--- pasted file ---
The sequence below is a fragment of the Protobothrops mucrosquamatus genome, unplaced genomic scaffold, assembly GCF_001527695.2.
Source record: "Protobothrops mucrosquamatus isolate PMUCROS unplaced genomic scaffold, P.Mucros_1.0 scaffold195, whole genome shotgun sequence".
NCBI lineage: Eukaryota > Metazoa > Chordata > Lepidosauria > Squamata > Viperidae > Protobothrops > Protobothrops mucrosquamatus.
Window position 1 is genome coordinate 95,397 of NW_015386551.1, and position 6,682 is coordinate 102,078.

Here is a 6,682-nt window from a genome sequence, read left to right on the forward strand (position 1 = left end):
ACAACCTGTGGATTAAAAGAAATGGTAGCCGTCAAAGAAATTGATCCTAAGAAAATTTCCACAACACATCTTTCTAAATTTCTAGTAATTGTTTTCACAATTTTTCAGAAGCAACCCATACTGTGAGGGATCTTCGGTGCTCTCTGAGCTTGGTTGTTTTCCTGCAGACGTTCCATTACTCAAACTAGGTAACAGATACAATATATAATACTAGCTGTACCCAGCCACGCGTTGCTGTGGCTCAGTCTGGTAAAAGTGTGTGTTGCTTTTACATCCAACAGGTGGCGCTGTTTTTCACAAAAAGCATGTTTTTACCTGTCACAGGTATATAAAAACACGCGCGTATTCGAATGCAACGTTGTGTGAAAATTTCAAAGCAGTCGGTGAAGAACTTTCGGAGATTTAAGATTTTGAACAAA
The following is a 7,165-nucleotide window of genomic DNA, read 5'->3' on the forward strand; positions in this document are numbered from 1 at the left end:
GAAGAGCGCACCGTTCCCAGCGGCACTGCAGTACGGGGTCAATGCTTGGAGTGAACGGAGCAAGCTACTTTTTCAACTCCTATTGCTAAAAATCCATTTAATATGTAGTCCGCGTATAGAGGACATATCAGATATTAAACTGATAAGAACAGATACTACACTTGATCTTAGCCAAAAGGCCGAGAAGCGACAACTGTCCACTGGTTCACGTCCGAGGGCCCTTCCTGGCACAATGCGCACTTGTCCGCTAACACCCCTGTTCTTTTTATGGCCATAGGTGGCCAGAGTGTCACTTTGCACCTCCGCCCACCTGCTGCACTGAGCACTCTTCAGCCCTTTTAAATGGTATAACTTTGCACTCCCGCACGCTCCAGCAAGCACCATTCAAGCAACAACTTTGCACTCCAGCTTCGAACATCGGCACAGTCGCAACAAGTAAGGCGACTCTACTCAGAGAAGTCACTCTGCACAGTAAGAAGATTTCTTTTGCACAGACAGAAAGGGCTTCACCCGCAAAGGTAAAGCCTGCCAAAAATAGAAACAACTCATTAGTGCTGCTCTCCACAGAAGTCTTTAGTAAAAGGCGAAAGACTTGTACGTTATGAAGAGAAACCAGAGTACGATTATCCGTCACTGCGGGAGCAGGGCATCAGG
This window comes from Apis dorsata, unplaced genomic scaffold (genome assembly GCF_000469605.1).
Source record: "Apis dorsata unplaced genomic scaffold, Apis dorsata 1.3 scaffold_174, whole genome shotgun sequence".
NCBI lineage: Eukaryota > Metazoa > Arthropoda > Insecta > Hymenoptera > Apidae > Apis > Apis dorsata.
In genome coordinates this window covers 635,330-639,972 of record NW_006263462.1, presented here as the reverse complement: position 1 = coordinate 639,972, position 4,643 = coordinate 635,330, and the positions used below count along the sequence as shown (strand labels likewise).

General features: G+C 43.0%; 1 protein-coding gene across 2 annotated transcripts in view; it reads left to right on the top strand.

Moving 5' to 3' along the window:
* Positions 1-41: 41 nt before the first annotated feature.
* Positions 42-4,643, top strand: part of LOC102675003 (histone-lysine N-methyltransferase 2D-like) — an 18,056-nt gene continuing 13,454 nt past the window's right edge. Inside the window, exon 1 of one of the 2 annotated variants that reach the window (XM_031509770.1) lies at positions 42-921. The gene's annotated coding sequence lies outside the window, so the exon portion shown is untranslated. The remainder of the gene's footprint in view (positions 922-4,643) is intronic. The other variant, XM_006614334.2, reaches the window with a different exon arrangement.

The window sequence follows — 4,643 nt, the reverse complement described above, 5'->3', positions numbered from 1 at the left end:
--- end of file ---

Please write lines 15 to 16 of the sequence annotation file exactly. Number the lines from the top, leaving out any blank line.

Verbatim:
* Positions 1-41: 41 nt before the first annotated feature.
* Positions 42-4,643, top strand: part of LOC102675003 (histone-lysine N-methyltransferase 2D-like) — an 18,056-nt gene continuing 13,454 nt past the window's right edge. Inside the window, exon 1 of one of the 2 annotated variants that reach the window (XM_031509770.1) lies at positions 42-921. The gene's annotated coding sequence lies outside the window, so the exon portion shown is untranslated. The remainder of the gene's footprint in view (positions 922-4,643) is intronic. The other variant, XM_006614334.2, reaches the window with a different exon arrangement.